WASHINGTON, D.C. — Department of Veterans Affairs medical centers and clinics across the country are now offering enrolled Veterans a new toxic exposure screening. These screenings are a key part of the PACT Act, a new law that empowers VA to deliver care and benefits to millions of toxic-exposed Veterans and their survivors.
The screening takes five to 10 minutes and begins by asking Veterans if they believe they experienced any toxic exposures while serving in the armed forces. Veterans who answer “yes” are then asked about specific exposures, including open burn pits, Agent Orange, radiation, contaminated water, and other exposures.
Veterans enrolled in VA health care will be offered an initial toxic exposure screening and then follow-up screenings at least once every five years.
“These screenings are an important step toward making sure that all toxic-exposed Veterans get the care and benefits they deserve,” said VA Secretary Denis McDonough. “At the end of the day, these screenings will improve health outcomes for Veterans—and there’s nothing more important than that.”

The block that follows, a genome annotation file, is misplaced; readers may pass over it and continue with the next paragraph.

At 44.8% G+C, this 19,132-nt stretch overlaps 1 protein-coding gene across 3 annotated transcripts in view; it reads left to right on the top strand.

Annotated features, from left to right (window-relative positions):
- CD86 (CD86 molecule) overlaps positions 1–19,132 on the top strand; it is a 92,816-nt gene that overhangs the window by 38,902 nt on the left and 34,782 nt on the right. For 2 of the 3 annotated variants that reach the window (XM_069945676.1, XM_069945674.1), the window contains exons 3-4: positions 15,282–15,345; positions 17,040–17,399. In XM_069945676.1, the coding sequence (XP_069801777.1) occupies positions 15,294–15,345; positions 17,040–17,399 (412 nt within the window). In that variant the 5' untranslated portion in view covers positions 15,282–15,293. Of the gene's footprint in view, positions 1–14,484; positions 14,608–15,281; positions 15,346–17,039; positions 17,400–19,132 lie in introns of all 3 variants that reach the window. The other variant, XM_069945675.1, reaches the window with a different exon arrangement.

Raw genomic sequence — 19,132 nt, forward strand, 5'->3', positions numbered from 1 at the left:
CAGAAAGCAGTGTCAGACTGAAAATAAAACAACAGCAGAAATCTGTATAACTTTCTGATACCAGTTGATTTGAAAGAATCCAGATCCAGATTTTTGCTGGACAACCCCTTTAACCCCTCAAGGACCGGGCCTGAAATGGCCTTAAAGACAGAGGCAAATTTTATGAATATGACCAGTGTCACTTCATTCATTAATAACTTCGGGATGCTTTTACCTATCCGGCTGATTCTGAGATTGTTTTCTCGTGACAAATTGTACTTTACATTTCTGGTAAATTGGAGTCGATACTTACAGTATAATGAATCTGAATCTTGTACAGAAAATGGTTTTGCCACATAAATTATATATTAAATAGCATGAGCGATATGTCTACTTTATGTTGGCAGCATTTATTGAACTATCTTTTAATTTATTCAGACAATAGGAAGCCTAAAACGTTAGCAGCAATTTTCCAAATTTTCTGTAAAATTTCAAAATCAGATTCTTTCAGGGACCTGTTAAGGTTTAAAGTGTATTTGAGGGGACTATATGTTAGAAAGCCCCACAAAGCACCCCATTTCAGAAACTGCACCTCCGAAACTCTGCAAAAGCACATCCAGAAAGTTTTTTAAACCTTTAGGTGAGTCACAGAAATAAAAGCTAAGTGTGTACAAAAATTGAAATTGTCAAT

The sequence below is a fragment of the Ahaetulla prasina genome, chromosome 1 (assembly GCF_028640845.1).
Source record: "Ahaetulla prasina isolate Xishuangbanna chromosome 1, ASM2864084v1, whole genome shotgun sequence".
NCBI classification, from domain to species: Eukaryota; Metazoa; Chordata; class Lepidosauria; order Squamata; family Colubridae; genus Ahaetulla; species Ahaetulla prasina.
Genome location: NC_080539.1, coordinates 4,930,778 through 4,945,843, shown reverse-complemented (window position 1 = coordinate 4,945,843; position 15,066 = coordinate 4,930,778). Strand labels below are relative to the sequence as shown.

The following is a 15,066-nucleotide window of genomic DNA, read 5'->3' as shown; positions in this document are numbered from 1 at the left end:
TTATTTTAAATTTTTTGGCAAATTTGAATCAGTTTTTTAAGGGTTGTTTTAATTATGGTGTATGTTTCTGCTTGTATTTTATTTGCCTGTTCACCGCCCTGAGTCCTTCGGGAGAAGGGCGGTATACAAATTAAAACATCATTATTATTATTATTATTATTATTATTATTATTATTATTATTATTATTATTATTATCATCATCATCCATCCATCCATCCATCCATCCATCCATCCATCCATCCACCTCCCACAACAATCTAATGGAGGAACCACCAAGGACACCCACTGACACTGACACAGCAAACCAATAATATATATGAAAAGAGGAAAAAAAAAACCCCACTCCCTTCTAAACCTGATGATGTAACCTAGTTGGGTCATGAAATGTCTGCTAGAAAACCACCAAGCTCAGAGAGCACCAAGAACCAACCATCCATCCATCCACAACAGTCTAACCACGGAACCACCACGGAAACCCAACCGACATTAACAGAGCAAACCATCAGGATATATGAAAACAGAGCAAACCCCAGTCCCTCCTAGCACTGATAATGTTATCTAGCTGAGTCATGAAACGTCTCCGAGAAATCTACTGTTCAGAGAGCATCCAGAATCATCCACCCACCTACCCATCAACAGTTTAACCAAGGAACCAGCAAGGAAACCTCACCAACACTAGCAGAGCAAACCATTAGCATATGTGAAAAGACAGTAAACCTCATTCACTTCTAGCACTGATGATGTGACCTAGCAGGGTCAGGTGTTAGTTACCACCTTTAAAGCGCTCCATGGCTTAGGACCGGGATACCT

Veterans who report concerns about toxic exposures will be connected to information about clinical resources and benefits. These screenings are a part of VA’s broader efforts to provide world-class health care for toxic-exposed Veterans.
Veterans can ask about receiving the screening at their next VA primary care provider appointment. If Veterans are not assigned to a Primary Care team or wish to be screened sooner than their next appointment, we invite them to contact their local facility and ask to be screened by the Toxic Exposure Screening Navigator.
VA began a pilot of this program on September 6. Since then, VA has screened more than 19,000 Veterans and found a 37% concern of exposure among those Veterans.
We encourage Veterans not currently enrolled in VA health care to apply now. Visit https://www.va.gov/health-care/apply/application/introduction to learn more.
Access the following links for more information: